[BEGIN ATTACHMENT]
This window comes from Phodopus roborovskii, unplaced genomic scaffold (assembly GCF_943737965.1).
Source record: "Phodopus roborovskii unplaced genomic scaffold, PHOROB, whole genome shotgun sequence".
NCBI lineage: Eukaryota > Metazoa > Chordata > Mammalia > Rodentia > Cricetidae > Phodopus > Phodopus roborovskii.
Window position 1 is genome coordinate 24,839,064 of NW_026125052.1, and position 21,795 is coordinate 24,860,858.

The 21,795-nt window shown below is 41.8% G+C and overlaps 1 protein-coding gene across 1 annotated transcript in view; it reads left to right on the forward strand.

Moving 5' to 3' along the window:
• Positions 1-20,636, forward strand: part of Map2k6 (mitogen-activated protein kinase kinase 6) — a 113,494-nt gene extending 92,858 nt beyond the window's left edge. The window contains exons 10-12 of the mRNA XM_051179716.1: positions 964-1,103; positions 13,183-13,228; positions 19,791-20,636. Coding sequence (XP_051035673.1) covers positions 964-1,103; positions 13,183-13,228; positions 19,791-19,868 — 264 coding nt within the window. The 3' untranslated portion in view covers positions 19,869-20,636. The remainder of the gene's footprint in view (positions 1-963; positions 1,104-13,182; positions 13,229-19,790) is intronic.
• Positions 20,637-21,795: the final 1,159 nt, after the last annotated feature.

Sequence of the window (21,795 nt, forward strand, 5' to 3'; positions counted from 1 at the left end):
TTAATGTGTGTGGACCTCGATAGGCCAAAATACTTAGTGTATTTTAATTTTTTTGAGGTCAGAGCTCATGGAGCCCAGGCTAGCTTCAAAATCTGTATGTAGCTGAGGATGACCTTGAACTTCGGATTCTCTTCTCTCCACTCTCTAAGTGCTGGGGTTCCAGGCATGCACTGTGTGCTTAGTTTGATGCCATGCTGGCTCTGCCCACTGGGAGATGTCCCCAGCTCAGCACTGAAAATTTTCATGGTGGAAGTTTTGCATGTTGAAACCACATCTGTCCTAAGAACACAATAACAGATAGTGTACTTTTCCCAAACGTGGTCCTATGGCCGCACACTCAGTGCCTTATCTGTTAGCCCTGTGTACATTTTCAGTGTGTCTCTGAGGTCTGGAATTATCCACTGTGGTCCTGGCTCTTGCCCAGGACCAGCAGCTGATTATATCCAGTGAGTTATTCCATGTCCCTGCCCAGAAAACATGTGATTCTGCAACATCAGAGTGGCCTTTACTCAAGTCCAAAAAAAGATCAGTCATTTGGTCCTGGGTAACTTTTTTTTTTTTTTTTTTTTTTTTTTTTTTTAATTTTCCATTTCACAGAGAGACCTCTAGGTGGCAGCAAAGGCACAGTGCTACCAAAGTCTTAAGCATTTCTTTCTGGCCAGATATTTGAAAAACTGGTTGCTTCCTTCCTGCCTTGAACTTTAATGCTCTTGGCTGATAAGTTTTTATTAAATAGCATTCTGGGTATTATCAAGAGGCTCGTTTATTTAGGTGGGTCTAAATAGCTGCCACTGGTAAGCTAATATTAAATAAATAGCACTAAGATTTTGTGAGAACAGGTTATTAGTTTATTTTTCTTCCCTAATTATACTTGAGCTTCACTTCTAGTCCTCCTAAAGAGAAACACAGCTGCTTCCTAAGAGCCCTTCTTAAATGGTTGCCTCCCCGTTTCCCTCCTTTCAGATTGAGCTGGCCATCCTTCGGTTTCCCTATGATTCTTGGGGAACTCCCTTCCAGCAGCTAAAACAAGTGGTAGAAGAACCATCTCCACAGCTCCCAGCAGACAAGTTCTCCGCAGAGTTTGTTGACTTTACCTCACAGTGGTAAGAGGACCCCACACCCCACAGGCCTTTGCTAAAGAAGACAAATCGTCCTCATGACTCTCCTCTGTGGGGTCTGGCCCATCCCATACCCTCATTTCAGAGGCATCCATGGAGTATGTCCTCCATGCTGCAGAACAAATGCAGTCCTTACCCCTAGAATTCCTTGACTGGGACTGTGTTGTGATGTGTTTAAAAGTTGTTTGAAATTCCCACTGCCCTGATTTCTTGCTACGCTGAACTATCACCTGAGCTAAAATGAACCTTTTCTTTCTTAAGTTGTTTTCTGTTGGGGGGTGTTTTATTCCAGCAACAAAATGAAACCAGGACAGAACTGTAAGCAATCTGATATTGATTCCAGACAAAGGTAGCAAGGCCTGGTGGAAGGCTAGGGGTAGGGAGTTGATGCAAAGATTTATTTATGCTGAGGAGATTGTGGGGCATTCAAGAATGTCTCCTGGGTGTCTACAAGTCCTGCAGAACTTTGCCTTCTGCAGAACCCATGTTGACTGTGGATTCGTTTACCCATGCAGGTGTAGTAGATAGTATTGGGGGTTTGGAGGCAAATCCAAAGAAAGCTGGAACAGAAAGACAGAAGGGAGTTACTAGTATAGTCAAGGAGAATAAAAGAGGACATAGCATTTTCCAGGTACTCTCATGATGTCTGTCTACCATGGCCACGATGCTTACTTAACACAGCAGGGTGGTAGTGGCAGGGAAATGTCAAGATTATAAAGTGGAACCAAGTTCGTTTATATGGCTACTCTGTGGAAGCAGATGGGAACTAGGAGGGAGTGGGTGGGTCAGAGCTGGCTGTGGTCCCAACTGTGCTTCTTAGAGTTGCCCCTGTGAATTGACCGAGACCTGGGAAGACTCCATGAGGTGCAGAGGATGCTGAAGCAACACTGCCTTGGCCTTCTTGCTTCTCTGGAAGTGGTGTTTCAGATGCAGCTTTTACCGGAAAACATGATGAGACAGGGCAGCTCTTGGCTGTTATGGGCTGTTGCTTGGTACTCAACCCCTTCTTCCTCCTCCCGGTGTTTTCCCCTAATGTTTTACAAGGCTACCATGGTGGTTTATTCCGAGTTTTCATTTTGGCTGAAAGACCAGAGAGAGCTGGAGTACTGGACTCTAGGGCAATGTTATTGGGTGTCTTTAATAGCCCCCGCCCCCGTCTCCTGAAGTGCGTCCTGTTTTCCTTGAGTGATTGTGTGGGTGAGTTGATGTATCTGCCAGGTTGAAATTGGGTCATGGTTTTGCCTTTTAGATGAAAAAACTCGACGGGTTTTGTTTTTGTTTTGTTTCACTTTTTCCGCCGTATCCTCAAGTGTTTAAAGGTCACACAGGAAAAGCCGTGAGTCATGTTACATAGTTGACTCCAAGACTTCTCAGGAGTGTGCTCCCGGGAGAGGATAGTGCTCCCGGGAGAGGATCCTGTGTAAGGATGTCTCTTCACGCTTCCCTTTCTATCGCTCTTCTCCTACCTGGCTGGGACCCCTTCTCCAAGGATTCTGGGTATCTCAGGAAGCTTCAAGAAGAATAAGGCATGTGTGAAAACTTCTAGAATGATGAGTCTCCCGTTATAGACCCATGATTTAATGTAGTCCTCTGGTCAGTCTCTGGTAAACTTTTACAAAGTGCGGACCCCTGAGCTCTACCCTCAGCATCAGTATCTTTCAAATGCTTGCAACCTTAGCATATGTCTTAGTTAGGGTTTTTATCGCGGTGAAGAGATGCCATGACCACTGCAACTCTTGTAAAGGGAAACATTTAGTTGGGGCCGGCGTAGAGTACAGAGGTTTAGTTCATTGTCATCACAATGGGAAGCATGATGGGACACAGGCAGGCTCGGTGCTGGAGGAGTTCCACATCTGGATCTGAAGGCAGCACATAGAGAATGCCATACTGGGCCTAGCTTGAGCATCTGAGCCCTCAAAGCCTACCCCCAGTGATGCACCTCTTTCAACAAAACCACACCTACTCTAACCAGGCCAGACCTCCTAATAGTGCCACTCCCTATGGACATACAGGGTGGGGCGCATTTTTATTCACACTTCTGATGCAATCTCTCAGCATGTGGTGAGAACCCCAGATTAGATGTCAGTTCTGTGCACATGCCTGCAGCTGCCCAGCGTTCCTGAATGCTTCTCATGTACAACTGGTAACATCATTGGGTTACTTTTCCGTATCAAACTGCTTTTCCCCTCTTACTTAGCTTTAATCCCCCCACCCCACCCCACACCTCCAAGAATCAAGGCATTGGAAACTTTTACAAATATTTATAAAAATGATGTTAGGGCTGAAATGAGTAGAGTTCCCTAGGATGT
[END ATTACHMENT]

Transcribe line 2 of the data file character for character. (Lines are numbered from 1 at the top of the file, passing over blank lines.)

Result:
Source record: "Phodopus roborovskii unplaced genomic scaffold, PHOROB, whole genome shotgun sequence".